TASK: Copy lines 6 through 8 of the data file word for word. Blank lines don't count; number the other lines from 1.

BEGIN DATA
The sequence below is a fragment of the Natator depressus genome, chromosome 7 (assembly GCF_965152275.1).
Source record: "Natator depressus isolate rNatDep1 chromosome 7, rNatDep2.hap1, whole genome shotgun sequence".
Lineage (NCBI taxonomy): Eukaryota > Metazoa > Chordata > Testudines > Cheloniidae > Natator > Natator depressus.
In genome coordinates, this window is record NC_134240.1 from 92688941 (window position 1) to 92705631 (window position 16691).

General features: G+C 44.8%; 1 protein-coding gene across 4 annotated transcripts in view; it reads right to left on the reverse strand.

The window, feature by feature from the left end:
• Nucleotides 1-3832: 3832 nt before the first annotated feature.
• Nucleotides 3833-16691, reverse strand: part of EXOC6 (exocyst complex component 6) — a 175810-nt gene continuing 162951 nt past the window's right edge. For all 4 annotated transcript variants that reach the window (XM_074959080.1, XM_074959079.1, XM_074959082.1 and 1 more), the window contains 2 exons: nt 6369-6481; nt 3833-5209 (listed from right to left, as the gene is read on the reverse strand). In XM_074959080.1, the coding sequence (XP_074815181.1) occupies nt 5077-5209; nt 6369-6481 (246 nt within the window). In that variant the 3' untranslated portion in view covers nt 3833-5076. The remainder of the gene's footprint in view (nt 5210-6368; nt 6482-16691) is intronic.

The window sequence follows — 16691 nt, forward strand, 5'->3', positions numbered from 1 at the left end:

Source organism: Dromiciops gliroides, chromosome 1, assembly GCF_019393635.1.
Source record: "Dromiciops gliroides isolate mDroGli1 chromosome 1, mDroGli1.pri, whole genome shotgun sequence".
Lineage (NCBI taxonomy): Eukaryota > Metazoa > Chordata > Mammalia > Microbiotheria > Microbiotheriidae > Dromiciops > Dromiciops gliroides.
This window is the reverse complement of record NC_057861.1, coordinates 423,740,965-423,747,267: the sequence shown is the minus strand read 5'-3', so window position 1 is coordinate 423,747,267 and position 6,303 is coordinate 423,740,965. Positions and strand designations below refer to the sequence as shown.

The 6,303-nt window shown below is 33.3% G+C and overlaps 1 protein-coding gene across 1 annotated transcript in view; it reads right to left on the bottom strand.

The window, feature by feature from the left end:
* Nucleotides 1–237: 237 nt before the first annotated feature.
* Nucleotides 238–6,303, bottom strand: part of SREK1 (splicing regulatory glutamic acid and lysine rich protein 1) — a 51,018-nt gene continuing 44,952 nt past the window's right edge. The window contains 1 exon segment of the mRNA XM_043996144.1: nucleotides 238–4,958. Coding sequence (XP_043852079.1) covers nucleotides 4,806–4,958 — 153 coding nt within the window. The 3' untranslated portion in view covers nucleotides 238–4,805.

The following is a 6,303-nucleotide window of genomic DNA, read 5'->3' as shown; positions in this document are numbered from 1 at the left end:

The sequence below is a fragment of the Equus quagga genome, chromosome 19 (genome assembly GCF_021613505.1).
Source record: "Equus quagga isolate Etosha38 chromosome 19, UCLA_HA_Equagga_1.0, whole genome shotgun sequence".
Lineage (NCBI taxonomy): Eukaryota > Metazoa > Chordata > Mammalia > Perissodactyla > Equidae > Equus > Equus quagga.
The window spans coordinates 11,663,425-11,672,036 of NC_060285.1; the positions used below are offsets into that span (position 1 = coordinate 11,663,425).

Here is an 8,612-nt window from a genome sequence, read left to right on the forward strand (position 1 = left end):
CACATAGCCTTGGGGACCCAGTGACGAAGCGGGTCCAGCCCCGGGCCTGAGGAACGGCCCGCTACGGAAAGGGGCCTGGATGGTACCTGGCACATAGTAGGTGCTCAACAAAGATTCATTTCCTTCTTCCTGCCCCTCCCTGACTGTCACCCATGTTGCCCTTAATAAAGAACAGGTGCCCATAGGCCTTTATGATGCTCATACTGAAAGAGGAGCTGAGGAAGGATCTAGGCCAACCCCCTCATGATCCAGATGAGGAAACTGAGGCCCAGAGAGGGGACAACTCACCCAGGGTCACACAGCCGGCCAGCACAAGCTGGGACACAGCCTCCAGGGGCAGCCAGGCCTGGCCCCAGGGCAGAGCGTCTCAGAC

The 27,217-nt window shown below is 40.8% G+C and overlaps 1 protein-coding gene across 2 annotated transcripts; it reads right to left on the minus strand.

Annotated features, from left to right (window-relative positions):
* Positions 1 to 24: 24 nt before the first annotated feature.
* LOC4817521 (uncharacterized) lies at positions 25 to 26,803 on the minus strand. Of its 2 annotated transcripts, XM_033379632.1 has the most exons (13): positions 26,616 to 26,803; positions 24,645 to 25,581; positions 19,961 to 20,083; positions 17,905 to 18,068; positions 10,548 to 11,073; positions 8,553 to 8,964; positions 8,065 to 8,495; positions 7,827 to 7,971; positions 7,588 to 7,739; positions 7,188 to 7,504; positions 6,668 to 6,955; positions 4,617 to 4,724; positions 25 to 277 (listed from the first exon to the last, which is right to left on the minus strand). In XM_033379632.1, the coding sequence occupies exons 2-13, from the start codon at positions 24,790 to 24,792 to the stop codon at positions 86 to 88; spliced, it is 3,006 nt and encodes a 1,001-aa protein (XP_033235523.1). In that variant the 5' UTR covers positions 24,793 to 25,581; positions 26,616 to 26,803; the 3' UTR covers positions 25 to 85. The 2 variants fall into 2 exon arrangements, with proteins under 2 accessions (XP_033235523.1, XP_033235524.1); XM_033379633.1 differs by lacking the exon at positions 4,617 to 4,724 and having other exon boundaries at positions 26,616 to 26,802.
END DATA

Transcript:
The window, feature by feature from the left end:
• Nucleotides 1-3832: 3832 nt before the first annotated feature.
• Nucleotides 3833-16691, reverse strand: part of EXOC6 (exocyst complex component 6) — a 175810-nt gene continuing 162951 nt past the window's right edge. For all 4 annotated transcript variants that reach the window (XM_074959080.1, XM_074959079.1, XM_074959082.1 and 1 more), the window contains 2 exons: nt 6369-6481; nt 3833-5209 (listed from right to left, as the gene is read on the reverse strand). In XM_074959080.1, the coding sequence (XP_074815181.1) occupies nt 5077-5209; nt 6369-6481 (246 nt within the window). In that variant the 3' untranslated portion in view covers nt 3833-5076. The remainder of the gene's footprint in view (nt 5210-6368; nt 6482-16691) is intronic.